Willoughby: Rules, regulations and getting back to basics | AspenTimes.com

Willoughby: Rules, regulations and getting back to basics

Tim Willoughby
Legends & Legacies
The Aspen School District built its choice property, the Washington School, during the late 1880s for $430,000 in today’s dollars.
Willoughby collection

Aspen’s school district compiled a book that covered just about anything you would want to know on the first day of school, 1892. The Aspen Times printed the 100-page guide which paints an entertaining picture of how school has changed, and remained the same.

The first section highlights the Board of Education. At the time, one of the five members was elected each May. As with modern organizations, committees took care of the gritty details. For instance, the furniture committee “was to see that all the schools are properly furnished with seats, fuel, and all incidental needs, including janitor’s supplies.”

The “General Rules” section prescribed the ideals of Aspen’s schools through the years, “They shall be non-sectarian and non-partisan in character, moral and patriotic in sentiment, public in capacity, and thoroughly devoted to the education of the youth.” Although the directory listed most of the library’s 1,000 volumes, including a dozen different titles by Charles Dickens, students had to bring their own “books, slates and other necessary equipments.”

The district spent $982,000 in today’s dollars, about half for teacher’s salaries. Teachers earned $80 a month, about the same as janitors. When absent, a teacher paid the substitute a minimum of $2.50. In those days, the district did not include areas outside town, but a student from out of the district could be admitted if space existed. But they paid $0.50 tuition per week, $11.90 in today’s dollars.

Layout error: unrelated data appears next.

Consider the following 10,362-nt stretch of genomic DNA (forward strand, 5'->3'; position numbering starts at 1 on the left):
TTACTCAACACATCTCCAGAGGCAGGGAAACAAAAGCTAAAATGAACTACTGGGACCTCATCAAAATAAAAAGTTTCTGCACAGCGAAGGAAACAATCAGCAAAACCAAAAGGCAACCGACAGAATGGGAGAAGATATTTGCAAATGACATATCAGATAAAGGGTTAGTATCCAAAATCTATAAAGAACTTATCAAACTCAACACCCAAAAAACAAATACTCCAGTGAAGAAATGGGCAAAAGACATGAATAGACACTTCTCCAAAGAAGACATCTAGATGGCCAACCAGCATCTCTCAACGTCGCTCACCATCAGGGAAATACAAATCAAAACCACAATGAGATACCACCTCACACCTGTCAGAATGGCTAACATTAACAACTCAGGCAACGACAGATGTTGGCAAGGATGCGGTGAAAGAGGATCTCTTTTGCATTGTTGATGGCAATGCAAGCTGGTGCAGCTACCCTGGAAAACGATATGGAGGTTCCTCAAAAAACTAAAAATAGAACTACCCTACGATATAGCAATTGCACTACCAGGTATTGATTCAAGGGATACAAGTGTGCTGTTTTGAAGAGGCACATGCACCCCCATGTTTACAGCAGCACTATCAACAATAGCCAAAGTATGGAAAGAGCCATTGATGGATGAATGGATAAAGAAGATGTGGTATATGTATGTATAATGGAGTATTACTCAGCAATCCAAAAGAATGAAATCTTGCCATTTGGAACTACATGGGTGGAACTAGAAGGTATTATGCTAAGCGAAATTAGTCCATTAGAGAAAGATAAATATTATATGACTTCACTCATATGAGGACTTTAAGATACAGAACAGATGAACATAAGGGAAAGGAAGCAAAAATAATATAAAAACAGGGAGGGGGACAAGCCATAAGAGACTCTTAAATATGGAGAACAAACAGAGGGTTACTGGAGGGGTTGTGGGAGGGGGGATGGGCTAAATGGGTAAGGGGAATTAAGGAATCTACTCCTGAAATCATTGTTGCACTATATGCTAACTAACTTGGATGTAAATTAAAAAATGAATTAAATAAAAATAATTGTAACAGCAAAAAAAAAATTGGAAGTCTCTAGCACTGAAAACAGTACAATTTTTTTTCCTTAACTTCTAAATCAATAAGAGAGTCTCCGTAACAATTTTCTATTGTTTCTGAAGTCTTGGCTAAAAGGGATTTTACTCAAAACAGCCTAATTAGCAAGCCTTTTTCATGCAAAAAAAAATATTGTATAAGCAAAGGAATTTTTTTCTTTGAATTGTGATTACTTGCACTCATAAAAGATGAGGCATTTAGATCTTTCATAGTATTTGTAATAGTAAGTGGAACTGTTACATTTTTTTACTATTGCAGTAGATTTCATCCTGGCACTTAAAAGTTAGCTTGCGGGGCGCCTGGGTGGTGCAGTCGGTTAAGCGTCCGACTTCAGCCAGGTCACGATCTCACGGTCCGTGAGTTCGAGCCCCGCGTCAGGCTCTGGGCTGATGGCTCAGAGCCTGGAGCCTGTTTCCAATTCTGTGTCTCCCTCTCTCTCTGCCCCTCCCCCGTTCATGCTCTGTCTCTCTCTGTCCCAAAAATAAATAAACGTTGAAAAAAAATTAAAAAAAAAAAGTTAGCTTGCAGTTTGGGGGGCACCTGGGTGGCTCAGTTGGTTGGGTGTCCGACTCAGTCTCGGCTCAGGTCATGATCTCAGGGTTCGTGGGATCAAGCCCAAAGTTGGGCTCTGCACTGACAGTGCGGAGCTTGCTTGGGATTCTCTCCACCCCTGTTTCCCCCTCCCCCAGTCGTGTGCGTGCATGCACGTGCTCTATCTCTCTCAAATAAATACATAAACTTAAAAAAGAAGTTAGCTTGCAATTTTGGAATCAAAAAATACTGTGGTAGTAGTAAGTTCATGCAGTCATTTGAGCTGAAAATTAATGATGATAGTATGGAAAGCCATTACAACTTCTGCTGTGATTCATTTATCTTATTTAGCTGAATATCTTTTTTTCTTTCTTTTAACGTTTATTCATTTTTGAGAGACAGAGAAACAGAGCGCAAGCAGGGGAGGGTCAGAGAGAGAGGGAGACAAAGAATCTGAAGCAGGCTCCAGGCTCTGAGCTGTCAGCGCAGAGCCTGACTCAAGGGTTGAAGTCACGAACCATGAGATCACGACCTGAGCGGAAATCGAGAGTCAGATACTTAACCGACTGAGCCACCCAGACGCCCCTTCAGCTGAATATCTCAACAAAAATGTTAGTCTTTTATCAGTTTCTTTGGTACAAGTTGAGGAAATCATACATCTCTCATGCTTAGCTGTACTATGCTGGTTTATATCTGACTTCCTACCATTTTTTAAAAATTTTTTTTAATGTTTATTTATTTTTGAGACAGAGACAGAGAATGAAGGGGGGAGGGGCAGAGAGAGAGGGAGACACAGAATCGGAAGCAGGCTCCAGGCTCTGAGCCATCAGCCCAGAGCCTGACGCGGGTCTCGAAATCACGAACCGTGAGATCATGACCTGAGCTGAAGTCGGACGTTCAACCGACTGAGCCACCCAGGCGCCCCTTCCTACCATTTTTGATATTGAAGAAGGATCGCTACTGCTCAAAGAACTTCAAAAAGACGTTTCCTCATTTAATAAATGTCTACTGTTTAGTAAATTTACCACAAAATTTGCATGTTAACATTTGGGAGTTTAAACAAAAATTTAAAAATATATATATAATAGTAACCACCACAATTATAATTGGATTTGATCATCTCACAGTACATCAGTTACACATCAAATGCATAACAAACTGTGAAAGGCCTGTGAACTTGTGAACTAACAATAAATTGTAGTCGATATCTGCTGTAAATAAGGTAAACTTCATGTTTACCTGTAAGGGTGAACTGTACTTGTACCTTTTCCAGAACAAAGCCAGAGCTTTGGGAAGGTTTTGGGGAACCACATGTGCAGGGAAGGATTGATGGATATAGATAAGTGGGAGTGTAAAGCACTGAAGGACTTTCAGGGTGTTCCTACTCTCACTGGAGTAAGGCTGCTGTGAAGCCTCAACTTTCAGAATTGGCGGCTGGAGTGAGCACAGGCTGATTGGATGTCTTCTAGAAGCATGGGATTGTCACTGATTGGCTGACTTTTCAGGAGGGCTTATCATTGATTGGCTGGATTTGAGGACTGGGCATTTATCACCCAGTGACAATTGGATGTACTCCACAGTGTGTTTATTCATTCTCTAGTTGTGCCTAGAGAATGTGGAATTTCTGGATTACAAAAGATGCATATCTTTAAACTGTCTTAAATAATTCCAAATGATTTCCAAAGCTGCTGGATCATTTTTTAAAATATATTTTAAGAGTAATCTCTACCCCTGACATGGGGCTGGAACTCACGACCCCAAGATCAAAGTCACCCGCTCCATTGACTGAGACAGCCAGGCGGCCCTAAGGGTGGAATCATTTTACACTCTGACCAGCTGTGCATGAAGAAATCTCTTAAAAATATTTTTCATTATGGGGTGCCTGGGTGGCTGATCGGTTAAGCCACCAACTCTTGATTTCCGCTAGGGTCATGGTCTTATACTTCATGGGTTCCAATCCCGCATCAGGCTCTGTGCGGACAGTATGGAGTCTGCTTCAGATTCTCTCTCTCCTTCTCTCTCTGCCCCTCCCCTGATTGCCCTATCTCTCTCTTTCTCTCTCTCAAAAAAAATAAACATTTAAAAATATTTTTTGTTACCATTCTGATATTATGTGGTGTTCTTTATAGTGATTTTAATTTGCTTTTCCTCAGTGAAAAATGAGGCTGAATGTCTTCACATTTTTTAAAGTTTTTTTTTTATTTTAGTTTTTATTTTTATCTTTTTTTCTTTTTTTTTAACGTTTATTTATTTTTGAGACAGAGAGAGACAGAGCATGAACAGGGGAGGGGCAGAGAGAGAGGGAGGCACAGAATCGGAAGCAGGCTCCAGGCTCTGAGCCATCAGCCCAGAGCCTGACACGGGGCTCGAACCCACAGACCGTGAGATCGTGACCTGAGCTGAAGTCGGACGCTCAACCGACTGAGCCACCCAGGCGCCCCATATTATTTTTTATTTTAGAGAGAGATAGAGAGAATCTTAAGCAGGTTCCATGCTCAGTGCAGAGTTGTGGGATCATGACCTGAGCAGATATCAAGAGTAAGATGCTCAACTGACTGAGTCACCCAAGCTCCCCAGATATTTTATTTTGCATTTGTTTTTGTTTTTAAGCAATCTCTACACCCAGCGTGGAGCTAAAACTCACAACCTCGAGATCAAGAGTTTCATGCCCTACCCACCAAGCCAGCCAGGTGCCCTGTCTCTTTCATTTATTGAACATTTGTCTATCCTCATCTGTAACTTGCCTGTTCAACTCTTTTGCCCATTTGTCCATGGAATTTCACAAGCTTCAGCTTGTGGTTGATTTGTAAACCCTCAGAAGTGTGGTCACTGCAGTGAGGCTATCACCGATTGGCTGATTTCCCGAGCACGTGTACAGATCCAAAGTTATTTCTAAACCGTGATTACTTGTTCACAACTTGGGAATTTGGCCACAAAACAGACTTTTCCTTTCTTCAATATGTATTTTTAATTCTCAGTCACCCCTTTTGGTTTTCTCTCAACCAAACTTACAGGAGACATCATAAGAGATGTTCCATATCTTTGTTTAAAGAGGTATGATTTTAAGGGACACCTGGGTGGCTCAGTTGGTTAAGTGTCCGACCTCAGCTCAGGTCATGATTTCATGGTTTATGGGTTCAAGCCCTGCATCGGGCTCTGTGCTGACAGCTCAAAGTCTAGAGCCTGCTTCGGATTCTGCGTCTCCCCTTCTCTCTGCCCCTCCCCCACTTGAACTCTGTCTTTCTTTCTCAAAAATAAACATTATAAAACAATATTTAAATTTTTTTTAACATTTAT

Schools valued attendance back then as much as they do today. Rules to track attendance spanned several sections and specified, “the register must be kept in ink. It must be neat, accurate and complete in every particular.”

My favorite of many rules for teachers requires that “transoms may be opened for the purpose of ventilation, but windows must not be raised except at recess, or when pupils are in active exercise.” Further rules exhorted teachers to read educational journals and attend institutes and association meetings. The book reminded teachers to “make such social sacrifice as is necessary to the preservation of health.”

A shorter list of rules for students included “Pupils shall walk quietly up and down stairs and through the halls, make no unnecessary noise at any time in any part of the building.” They were “forbidden to throw snowballs” not just at school, but also on the way to and from school. Rules strictly forbade the use of “all stimulants or narcotics, including cigars, cigarettes,” and the “use of profane or vulgar language upon the school grounds.” And students must arrive “neatly attired, clean of person, and free from all contagious diseases including the following: Diphtheria, scarlet fever, measles, mumps, whooping cough and smallpox.”

The high school course of study differed substantially from that of today. Ninth graders endured a heavy dose of the classics, with Latin and Greek history. Tenth graders studied Caesar, and juniors delved into Virgil. Seniors tackled Cicero, German and Latin composition. As today, the school year extended 182 days.

The book listed each teacher who had worked for the district since 1881. All but two of 147 names indicated unmarried women. In 1892, 23 teachers taught 1,165 students enrolled in 12 grades. Although the large enrollment had more than doubled since 1888, the number of high school graduates did not keep pace. The class of 1889 graduated six seniors, including one young man. The class of 1891 graduated nine seniors, including three young men.

Finances, rules and statistics provide insight into a school district. But perhaps holidays most closely reflect the values of a school community. The Aspen school district held no classes on Arbor Day and election day. Perhaps it’s time, as they say in education, to get back to basics: trees and votes.

Tim Willoughby’s family story parallels Aspen’s. He began sharing folklore while teaching Aspen Country Day School and Colorado Mountain College. Now a tourist in his native town, he views it with historical perspective. Reach him at redmtn2@comcast.net.


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